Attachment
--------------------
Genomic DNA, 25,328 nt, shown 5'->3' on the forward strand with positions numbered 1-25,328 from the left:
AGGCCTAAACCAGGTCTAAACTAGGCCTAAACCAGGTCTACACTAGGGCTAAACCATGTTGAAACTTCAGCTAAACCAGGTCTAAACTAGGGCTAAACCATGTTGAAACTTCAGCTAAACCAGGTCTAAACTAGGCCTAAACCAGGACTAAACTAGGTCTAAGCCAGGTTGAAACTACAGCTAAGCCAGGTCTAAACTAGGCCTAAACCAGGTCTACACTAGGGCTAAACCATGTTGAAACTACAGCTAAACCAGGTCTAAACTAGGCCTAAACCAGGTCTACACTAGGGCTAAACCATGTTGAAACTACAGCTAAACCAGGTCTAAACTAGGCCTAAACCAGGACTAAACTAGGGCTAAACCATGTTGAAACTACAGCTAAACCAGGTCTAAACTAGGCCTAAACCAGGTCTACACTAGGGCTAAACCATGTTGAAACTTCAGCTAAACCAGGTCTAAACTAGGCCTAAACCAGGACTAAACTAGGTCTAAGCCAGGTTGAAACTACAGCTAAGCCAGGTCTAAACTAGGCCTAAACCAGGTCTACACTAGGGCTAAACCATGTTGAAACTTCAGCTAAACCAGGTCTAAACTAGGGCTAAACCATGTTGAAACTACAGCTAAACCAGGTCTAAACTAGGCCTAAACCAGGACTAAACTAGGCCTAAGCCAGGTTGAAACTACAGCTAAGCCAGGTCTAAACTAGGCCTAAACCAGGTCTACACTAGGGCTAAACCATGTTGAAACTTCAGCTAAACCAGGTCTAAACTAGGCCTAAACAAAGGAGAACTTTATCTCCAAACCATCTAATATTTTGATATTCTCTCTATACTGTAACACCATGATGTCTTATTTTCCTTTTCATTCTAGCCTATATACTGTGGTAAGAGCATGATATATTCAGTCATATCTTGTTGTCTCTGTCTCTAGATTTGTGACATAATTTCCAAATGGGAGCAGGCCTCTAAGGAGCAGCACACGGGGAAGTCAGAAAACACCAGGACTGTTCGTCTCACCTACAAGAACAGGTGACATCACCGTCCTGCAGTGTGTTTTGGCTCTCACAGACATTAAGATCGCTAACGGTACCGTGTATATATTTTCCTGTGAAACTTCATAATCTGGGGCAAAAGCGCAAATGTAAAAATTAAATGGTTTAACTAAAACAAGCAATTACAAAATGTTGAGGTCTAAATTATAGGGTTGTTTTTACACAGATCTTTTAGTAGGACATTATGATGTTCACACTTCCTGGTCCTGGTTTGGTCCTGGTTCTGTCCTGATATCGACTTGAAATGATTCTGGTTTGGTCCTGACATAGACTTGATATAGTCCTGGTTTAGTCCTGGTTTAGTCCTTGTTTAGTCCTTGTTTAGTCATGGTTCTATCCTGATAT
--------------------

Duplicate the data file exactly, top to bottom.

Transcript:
Genomic DNA, 25,328 nt, shown 5'->3' on the forward strand with positions numbered 1-25,328 from the left:
AGGCCTAAACCAGGTCTAAACTAGGCCTAAACCAGGTCTACACTAGGGCTAAACCATGTTGAAACTTCAGCTAAACCAGGTCTAAACTAGGGCTAAACCATGTTGAAACTTCAGCTAAACCAGGTCTAAACTAGGCCTAAACCAGGACTAAACTAGGTCTAAGCCAGGTTGAAACTACAGCTAAGCCAGGTCTAAACTAGGCCTAAACCAGGTCTACACTAGGGCTAAACCATGTTGAAACTACAGCTAAACCAGGTCTAAACTAGGCCTAAACCAGGTCTACACTAGGGCTAAACCATGTTGAAACTACAGCTAAACCAGGTCTAAACTAGGCCTAAACCAGGACTAAACTAGGGCTAAACCATGTTGAAACTACAGCTAAACCAGGTCTAAACTAGGCCTAAACCAGGTCTACACTAGGGCTAAACCATGTTGAAACTTCAGCTAAACCAGGTCTAAACTAGGCCTAAACCAGGACTAAACTAGGTCTAAGCCAGGTTGAAACTACAGCTAAGCCAGGTCTAAACTAGGCCTAAACCAGGTCTACACTAGGGCTAAACCATGTTGAAACTTCAGCTAAACCAGGTCTAAACTAGGGCTAAACCATGTTGAAACTACAGCTAAACCAGGTCTAAACTAGGCCTAAACCAGGACTAAACTAGGCCTAAGCCAGGTTGAAACTACAGCTAAGCCAGGTCTAAACTAGGCCTAAACCAGGTCTACACTAGGGCTAAACCATGTTGAAACTTCAGCTAAACCAGGTCTAAACTAGGCCTAAACAAAGGAGAACTTTATCTCCAAACCATCTAATATTTTGATATTCTCTCTATACTGTAACACCATGATGTCTTATTTTCCTTTTCATTCTAGCCTATATACTGTGGTAAGAGCATGATATATTCAGTCATATCTTGTTGTCTCTGTCTCTAGATTTGTGACATAATTTCCAAATGGGAGCAGGCCTCTAAGGAGCAGCACACGGGGAAGTCAGAAAACACCAGGACTGTTCGTCTCACCTACAAGAACAGGTGACATCACCGTCCTGCAGTGTGTTTTGGCTCTCACAGACATTAAGATCGCTAACGGTACCGTGTATATATTTTCCTGTGAAACTTCATAATCTGGGGCAAAAGCGCAAATGTAAAAATTAAATGGTTTAACTAAAACAAGCAATTACAAAATGTTGAGGTCTAAATTATAGGGTTGTTTTTACACAGATCTTTTAGTAGGACATTATGATGTTCACACTTCCTGGTCCTGGTTTGGTCCTGGTTCTGTCCTGATATCGACTTGAAATGATTCTGGTTTGGTCCTGACATAGACTTGATATAGTCCTGGTTTAGTCCTGGTTTAGTCCTTGTTTAGTCCTTGTTTAGTCATGGTTCTATCCTGATAT